Capital District

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Hudson River Valley
 

From fossils to revolutions to farmlands, the Capital District surrounding Albany, New York is a land worth exploring.  On the northern edge of the Hudson River Valley, surrounding New York State’s capital city of Albany, the Capital District is a region steeped in layers of history and geography. Loosely defined by the lands of Albany, Rensselaer, Schenectady, and Saratoga counties, the Capital District offers recreational opportunities in places like John Boyd Thacher State Park, which OSI helped to expand. Situated along the Helderberg Escarpment, a limestone ridge rich in fossils, the park has extensive trails for recreational activities such as biking, hiking, snow-shoeing and cross-country skiing. From the higher vantage points, recreationists can see panoramic views of the Hudson-Mohawk Valleys and the Adirondack and Green Mountains.

Less visible but just as important is the historical importance of the lands in this area. Here we can find the roots of American history. Saratoga National Historic Park marks the spot where the decisive victory against the British occurred in 1777, ensuring the success of the American Revolution.

In the centuries since independence, farming has also been an important part of the Capital District’s history, although a shifting agricultural economy and a growing population related to a booming technology industry have forced many farms to shut down. In the past 25 years, 70,000 acres of agricultural lands have been lost to development and approximately 3,000 acres of wetlands have disappeared in the Capital District. In 1997, Farming on the Edge, a report produced by American Farmland Trust, ranked the Hudson Valley as the tenth most-threatened agricultural region in the country.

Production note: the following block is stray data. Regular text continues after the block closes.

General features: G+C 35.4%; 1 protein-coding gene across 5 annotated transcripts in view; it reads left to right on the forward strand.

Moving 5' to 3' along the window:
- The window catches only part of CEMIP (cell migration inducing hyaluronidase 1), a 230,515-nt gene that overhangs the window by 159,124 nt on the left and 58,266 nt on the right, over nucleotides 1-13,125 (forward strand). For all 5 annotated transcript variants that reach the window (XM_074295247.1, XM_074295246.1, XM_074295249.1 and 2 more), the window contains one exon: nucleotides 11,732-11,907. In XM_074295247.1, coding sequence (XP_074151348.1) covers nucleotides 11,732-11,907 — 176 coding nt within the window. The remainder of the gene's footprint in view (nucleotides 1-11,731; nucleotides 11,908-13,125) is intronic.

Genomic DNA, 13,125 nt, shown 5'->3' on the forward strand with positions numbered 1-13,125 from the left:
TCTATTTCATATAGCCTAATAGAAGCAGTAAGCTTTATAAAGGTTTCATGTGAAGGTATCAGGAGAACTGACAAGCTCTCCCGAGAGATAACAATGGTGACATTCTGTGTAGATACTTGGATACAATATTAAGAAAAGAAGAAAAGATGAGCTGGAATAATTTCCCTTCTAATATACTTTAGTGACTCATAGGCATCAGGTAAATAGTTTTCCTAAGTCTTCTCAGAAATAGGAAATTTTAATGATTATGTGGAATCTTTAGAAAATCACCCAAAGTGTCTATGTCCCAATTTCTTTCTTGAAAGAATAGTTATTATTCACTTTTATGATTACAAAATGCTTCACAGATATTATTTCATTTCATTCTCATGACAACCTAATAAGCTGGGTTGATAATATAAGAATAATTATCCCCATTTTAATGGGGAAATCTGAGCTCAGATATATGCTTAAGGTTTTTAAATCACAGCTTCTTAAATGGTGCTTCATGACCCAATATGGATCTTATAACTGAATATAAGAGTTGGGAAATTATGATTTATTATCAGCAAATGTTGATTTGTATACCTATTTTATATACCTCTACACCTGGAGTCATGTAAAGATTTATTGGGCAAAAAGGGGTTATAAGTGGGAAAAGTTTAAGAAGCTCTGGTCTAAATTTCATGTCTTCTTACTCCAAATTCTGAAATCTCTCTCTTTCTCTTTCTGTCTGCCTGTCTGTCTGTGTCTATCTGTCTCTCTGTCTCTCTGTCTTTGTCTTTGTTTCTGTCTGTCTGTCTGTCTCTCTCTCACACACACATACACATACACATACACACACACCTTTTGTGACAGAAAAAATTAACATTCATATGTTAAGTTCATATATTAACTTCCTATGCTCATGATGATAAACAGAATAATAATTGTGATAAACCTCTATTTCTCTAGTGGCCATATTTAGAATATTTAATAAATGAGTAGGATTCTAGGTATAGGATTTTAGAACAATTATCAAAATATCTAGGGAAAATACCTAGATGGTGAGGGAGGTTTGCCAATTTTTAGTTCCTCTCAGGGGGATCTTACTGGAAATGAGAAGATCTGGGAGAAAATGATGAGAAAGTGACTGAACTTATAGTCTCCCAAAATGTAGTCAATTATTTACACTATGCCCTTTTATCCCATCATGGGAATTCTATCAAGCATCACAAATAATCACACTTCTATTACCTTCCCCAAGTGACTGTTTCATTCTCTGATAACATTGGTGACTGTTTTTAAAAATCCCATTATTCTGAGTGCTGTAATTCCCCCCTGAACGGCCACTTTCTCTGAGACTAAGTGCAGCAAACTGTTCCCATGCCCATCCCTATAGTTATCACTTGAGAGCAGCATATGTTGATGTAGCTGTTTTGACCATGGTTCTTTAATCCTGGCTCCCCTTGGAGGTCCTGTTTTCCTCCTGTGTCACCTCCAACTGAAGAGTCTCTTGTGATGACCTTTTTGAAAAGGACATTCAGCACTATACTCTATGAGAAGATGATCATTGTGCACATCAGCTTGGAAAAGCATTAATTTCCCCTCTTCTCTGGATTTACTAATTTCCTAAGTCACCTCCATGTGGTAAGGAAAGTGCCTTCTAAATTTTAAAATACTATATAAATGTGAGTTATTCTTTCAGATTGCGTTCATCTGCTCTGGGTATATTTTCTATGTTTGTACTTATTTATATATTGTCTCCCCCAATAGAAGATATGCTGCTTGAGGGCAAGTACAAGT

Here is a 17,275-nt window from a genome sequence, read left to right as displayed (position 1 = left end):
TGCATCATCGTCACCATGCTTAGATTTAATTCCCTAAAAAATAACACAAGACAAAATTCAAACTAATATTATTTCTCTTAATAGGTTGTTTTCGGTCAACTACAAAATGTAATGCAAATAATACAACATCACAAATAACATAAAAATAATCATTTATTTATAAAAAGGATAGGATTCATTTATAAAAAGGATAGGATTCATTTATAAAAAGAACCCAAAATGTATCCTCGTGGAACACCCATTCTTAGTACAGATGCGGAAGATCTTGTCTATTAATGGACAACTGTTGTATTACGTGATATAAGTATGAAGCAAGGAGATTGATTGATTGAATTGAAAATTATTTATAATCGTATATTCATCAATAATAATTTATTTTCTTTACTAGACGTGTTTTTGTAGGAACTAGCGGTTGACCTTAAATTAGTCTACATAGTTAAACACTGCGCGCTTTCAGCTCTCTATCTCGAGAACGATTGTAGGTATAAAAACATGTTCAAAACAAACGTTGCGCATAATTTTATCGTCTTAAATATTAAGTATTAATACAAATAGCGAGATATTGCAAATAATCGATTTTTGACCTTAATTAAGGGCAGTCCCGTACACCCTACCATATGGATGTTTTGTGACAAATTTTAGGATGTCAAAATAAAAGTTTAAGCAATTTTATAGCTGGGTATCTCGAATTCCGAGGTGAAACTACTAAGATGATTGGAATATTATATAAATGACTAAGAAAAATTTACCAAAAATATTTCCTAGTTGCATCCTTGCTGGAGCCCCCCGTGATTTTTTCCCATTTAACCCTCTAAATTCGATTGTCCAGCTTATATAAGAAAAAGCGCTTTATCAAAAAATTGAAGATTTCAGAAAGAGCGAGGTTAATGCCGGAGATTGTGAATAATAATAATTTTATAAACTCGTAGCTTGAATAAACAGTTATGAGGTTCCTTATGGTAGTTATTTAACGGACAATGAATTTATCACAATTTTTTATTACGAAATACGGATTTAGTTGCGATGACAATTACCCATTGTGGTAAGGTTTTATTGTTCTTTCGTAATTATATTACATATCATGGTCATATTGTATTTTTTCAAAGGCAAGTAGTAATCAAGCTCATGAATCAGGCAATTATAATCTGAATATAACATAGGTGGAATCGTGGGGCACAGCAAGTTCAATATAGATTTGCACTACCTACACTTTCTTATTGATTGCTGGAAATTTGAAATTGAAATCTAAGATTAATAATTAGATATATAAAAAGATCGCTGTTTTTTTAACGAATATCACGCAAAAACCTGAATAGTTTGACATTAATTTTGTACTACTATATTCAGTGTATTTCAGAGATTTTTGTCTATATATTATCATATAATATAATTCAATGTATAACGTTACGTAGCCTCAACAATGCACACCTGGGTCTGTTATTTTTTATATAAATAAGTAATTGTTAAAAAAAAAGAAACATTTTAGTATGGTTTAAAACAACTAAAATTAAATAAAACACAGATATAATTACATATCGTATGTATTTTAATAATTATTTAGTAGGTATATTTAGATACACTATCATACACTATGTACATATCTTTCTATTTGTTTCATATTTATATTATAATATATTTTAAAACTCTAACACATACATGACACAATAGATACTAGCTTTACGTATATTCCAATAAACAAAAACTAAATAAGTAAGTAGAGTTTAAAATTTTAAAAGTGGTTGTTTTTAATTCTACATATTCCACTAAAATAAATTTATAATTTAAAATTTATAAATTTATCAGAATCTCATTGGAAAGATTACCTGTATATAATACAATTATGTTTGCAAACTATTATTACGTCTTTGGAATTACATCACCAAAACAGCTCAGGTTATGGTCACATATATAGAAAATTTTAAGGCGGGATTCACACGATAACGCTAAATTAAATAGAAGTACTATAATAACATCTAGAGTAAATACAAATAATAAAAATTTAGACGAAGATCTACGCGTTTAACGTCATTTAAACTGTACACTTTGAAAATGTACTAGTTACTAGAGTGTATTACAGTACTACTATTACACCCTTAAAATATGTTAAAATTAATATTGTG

OSI has been very active in preserving farmlands and recreation areas in the Capital District, a region continually redefining itself.

Threats
Development pressure and urban sprawl are the greatest threat to open spaces in the Capital District


OSI At Work

In the Capital District, OSI has protected more than 4,000 acres, including nearly 2,500 acres of farmland. These examples illustrate what conservation can accomplish:

  • OSI has protected almost 3,500 acres of land in the Upper Hudson River Valley, including more than 1,200 acres in and around the Helderberg Escarpment and almost 1,500 acres in the vicinity of the Saratoga National Battlefield Park.
  • OSI has protected more than 1,200 acres in the vicinity of the Saratoga National Battlefield Park, including the Hanehan family farm in Stillwater. Working with the town and the New York State Department of Agriculture and Markets, which provides grants for farmland protection, OSI acquired an agricultural easement to permanently protect this 135-acre dairy farm.
  • OSI has protected more than 1,200 acres in and around the Helderberg Escarpment, a north-south ridge approximately 10 miles from the City of Albany, comprised of forests, open meadows, limestone cliffs, talus slopes and wetlands. The acquisitions have also extended the Long Path, which now spans some 300 miles from New Jersey to Albany County.
  • After acquiring 150 acres of Hudson River waterfront, OSI established the Papscanee Island Nature Preserve in order to protect and maintain the natural heritage of the land as well as to provide the public with access to this wild, natural place. Papscanee Island Nature Preserve, which is visible from the steps of the State Capitol in Albany, is popular among birders, paddlers, hikers, and picnickers.
  • The Conservation Institute conducted an assessment in 2005 of land use planning regulation and practice in the Capital District region, determining that the area is experiencing desirable economic renewal but also unplanned, haphazard development that has resulted in the loss of open space, water resources, and wildlife habitat. 

 

 

 
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